Organoids: Types, Studies and Ethical Use

Author: Disabled World - Contact Details
Updated/Revised Date: 2022/10/09
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Synopsis: Information, trial reports, and studies using organoids to study diseases, drug screening, and delivery methods and to advance personalized human medicine. Organoids are an emerging technique developed in the last decade or so for the 3D culture of primary cells, typically adult stem cells or pluripotent stem cells, in a microscale structure that mimics the natural organization of cells within a tissue - Encyclopedia of Infection and Immunity. With the advent of human organoids - stem cell-derived 3D culture systems - it is now possible to re-create the architecture and physiology of human organs in remarkable detail.



The term "Organoid" was coined in the Netherlands about ten years ago by Professor Hans Clevers, who was then an important researcher in stem cell research. Lancaster and Knoblich define an organoid as a collection of organ-specific cell types that develops from stem cells or organ progenitors, self-organizes through cell sorting and spatially restricted lineage commitment like in vivo, and exhibits the following properties:

  • It has multiple organ-specific cell types.
  • Its cells are grouped together and spatially organized, similar to an organ.
  • It can recapitulate some specific organ functions (e.g. contraction, neural activity, endocrine secretion, filtration, excretion).

The use of organoids have already found application in areas such as developmental biology, regenerative medicine, disease modeling, drug discovery, and personalized medicine.

Main Document

What are Organoids?

Organoids provide ways of culturing organ-specific tissue from stem cells that could change how diseases are studied and treated by permitting researchers to observe how organ structures emerge in early human development and how certain genetic mutations or infections can derail an organ's function. "You can watch as a congenital defect unfolds before your eyes in the dish," says James Wells, a developmental biologist at Cincinnati Children's Hospital Medical Center in Ohio.

While research on stem cells and regulation of stemness was the first field of application of intestinal organoids, they are now used to study the uptake of nutrients, drug transport, and secretion of incretin hormones. This is relevant in malabsorption and metabolic diseases such as obesity, insulin resistance, and diabetes. Organoids provide a promising tool to advance personalized medicine and next-generation drug screening and to limit the need for animal experimentation.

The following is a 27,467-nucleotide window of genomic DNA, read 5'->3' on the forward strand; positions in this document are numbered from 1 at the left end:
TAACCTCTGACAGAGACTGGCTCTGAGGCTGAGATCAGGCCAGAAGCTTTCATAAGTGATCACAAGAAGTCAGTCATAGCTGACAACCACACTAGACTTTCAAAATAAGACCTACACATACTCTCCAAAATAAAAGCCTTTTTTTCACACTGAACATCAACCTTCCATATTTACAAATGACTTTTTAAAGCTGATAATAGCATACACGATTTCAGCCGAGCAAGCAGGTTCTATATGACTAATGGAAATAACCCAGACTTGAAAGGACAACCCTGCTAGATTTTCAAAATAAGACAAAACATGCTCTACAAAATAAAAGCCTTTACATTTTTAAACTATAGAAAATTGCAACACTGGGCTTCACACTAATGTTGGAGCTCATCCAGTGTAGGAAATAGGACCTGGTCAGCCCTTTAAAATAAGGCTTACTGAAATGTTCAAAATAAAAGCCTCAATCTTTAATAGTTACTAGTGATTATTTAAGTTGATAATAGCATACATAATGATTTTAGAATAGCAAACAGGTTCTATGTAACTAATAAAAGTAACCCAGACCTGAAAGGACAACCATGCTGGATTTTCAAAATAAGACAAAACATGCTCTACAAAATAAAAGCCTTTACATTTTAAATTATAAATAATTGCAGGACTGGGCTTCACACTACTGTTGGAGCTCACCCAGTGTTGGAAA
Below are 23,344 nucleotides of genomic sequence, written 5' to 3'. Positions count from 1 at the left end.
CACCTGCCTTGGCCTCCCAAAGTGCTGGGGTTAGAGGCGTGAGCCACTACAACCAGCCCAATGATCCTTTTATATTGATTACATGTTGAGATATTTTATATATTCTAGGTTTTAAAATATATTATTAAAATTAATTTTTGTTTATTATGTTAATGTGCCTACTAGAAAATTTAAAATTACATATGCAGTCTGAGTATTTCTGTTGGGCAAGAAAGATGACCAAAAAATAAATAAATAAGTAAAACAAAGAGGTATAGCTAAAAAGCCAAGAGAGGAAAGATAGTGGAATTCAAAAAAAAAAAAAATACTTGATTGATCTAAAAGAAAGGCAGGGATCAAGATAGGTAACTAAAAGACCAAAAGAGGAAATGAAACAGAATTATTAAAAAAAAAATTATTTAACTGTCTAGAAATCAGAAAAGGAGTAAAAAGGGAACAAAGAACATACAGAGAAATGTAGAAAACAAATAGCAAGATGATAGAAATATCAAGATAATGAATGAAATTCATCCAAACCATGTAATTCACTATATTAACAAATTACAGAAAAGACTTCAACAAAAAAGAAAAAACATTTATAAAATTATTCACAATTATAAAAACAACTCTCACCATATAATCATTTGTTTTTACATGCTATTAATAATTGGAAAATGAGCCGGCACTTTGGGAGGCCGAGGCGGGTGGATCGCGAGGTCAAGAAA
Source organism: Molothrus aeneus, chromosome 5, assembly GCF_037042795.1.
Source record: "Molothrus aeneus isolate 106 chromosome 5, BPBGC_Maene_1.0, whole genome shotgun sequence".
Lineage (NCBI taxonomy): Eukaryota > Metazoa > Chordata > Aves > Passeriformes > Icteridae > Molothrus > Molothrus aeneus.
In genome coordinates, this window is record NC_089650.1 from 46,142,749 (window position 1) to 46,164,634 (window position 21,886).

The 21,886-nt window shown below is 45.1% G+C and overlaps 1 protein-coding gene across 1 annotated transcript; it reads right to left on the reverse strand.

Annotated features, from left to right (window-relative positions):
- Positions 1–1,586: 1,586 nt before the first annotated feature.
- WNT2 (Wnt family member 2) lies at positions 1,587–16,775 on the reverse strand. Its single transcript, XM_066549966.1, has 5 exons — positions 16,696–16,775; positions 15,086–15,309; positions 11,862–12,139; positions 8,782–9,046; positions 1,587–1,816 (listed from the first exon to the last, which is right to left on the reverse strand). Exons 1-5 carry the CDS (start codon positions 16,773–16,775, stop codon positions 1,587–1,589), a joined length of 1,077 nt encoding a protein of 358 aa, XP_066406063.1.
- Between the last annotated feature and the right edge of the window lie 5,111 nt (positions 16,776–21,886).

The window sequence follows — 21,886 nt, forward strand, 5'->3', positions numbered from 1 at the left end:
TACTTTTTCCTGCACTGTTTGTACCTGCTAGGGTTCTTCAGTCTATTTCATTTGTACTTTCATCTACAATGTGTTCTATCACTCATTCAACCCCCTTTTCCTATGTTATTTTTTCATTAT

Partial List of Current Organoids Includes:

There are potential as many types of organoids as there are different tissues and organs in the body. To date, researchers have been able to produce organoids that resemble the:

  • Blastoid (blastocyst-like organoid)
  • Blood-brain barrier (BBB) organoid
  • Brain
  • Cardiac organoid
  • Colon
  • Epithelial organoid
  • Gastruloid (embryonic organoid)
  • Glioblastoma
  • Heart
  • Hepatic organoid
  • Inner ear
  • Intestine
  • Kidney
  • Liver
  • Lung
  • Mammary and salivary glands
  • Nasal
  • Ovary
  • Pancreas
  • Prostate
  • Retinal
  • Small intestine
  • Spinal organoids
  • Stomach
  • Testicular
  • Thymic organoid
  • Thyroid

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Human cerebral organoids are small balls of human brain cells ranging in size from a poppy seed to a small pea. This photo is a Brightfield microscope image of an organoid during development, showing highly structured regions forming - Image Credit: National Institute of Allergy and Infectious Diseases, NIH.
Human cerebral organoids are small balls of human brain cells ranging in size from a poppy seed to a small pea. This photo is a Brightfield microscope image of an organoid during development, showing highly structured regions forming - Image Credit: National Institute of Allergy and Infectious Diseases, NIH.

Brain Organoid Example

Human brain organoids (HBOs), also known as human cerebral organoids, are small balls of human brain cells ranging in size from a poppy seed to a small pea. Their organization, structure, and electrical signaling are similar to brain tissue. Because these cerebral organoids can survive in a controlled environment for months, nervous system diseases can be studied over time. Cerebral organoids have been used as models to study Zika virus infection, Alzheimer’s disease, Down syndrome, and autism spectrum disorders (ASD).

A cerebral organoid, or brain organoid, describes an artificially grown, in vitro, miniature organ resembling the brain and is a self-organizing three-dimensional tissue derived from human embryonic stem cells or pluripotent stem cells can simulate the architecture and functionality of the human brain. Some liberal theories of consciousness, such as IIT and panpsychism, allow even those underdeveloped brain organoids to have a primitive form of consciousness.

Studying Neuropsychiatric / Neurodevelopmental Diseases:

Research on organoids made up of human cell material has the advantage that the findings are transferable to humans. They can be used to study not only basic developmental biology but also the role of genes in diseases or developmental brain disorders. Research scientists are currently working with organoids of this type to investigate the genetic cause of autism and heterotopia.